Their results showed that, above a particular flow speed, the sound itself is produced by small vortices – regions of swirling flow – which at certain frequencies can produce noise.
As steam comes up the kettle’s spout, it meets a hole at the start of the whistle, which is much narrower than the spout itself. This contracts the flow of steam as it enters the whistle and creates a jet of steam passing through it. The steam jet is naturally unstable, like the jet of water from a garden hose that starts to break into droplets after it has travelled a certain distance. As a result, by the time it reaches the end of the whistle, the jet of steam is no longer a pure column, but slightly disturbed.
These instabilities cannot escape perfectly from the whistle and as they hit the second whistle wall, they form a small pressure pulse. This pulse causes the steam to form vortices as it exits the whistle. These vortices produce sound waves, creating the comforting noise that heralds a forthcoming cup of tea.
how kettle whistles
This diagram shows the mechanism by which a teapot whistles. (Image source: Cambridge University)
So why a whistle compared to another noise? This is determined by the length of the spout and size and shape of the opening.
The other mechanism discovered is that sound is also produced differently when the kettle comes to a boil. The researchers describe this mechanism as similar to the sound made when blowing over a bottle.
“In a kettle, of course, the air is blown through, rather than over, the neck – the effect is similar to whistling by mouth,” Henrywood said. “In some kettles, both these mechanisms are happening. Because our study enables us to assess the mechanisms in action, we can potentially make modifications to stop the noise – if we want to.”
And there you have it. That’s how the teapot got its “shout.”
Forgot the diagram.
It is a probably a pressure release valve, Ive seen very similar including the holes on the side hooked inline to old free standing heating radiators. I would not use it unless I knew what it was. I would not run it until I knew exactly what it will do under pressure. It may be dangerous, and all you need is for it to go off while some kid is closely examining it while parked, especially when there is no telling which way the scalding water may spray.
I would think, based on the look of the rest of his car, that he will have to run with the spark retarded intentionally to get that T to overheat and do anything with the cap. Regular steam produced from normal operation isn't going to make any noise unless the spring is almost non-existant. You can drive with the cap off with no problem and the only thing you are losing is a tiny bit of steam (or maybe some will slosh out on a big bump).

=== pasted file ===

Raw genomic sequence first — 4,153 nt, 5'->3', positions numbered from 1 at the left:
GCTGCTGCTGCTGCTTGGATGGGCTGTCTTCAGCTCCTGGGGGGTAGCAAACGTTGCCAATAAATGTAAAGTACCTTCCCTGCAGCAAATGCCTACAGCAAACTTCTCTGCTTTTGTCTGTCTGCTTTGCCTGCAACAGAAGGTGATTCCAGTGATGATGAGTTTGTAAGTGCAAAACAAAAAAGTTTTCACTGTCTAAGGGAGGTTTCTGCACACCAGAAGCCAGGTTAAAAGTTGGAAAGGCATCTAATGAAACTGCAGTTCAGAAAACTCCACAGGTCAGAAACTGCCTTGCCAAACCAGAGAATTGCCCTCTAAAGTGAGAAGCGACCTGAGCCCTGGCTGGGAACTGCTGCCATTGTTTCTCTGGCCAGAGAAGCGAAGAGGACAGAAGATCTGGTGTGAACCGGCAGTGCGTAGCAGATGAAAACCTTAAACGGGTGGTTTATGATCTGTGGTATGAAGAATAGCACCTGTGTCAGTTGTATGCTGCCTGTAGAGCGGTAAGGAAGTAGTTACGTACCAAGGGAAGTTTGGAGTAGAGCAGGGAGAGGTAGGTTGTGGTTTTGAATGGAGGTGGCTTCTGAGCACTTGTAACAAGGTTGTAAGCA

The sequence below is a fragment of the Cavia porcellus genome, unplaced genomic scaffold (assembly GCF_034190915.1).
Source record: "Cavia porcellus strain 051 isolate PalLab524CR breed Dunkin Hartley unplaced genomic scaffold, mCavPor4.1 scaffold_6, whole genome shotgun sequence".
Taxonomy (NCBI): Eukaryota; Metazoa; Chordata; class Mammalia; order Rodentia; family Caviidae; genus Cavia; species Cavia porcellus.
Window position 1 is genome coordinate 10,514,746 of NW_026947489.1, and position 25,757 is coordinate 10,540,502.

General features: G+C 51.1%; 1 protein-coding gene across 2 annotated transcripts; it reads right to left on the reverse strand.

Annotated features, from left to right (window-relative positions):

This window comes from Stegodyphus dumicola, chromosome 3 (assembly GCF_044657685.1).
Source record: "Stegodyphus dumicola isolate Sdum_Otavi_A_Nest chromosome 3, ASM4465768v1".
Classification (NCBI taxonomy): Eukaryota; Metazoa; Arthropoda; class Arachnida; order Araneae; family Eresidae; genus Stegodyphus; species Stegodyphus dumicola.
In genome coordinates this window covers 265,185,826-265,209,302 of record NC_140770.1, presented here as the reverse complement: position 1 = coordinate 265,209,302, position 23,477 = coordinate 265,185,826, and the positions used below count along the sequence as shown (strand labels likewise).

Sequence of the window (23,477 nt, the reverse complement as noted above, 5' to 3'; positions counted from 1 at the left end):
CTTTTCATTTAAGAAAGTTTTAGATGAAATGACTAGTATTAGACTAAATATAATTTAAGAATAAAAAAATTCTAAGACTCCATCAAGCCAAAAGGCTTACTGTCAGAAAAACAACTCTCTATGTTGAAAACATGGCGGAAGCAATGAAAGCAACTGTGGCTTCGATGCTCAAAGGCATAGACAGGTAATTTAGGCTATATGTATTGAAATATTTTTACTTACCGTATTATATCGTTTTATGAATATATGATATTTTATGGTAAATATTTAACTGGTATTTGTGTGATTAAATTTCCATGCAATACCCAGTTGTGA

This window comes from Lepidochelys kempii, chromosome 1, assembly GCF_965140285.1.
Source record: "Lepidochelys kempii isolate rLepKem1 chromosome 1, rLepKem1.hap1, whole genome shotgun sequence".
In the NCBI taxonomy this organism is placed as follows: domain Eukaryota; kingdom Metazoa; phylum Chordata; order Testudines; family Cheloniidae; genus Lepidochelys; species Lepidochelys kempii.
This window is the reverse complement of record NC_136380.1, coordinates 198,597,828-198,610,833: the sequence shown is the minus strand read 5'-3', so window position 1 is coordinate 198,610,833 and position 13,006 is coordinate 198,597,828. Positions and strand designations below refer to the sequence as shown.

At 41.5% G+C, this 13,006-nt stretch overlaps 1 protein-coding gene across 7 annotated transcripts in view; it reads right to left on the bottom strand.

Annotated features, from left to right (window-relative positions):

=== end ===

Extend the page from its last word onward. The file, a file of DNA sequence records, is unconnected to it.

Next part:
Ed, you may be right. But what would be the purpose of such an odd bell shape with six holes in the style of a dog bone cap for a Model T if it is simply just a pressure release? Maybe this was a quick fix for cars that had overheating problems, so instead of throwing water everywhere it would release the pressure before that could happen? And Seth, I would rather put this thing on my shelf than run my car retarded to get it to overheat haha, but even then I don't think this car would get hot.
I researched radiator alarms and radiator whistles in Google books and found a few examples from the early 1920s - hopefully these links work:
http://books.google.com/books?id=gyoDAAAAMBAJ&pg=PA68&dq=radiator+alarm&hl=en&sa =X&ei=d5nGU5OTD4y1yASom4LAAQ&ved=0CDEQ6AEwATgK#v=onepage&q=radiator%20alarm&f=fa lse
http://books.google.com/books?id=StoDAAAAMBAJ&pg=PA673&dq=radiator+whistle&hl=en &sa=X&ei=_5nGU_-JK420yATrzICwDA&ved=0CE0Q6AEwBw#v=onepage&q=radiator%20whistle&f =false
http://books.google.com/books?id=oCoDAAAAMBAJ&pg=PA77&dq=radiator+whistle&hl=en& sa=X&ei=TZrGU9fmL4ObyATd2YKoAw&ved=0CCsQ6AEwADgK#v=onepage&q=radiator%20whistle& f=false
http://books.google.com/books?id=GOIDAAAAMBAJ&pg=PA795&dq=radiator+whistle&hl=en &sa=X&ei=TZrGU9fmL4ObyATd2YKoAw&ved=0CDcQ6AEwAjgK#v=onepage&q=radiator%20whistle &f=false
I shouldn't say "researched." Actually, I only searched.
I would not fear this curious thing... My Dad once described seeing and hearing whistling caps on old cars when he was a kid (he was born in 1908). I thought he was pulling my leg... but it appears you just might have one!
Maybe Art could find patent info for it?
Well, I drove the 15 to work today with the cap on it and the cap didn't really do anything , but again if anyone finds out exactly this caps purpose, I would love to know. Thanks!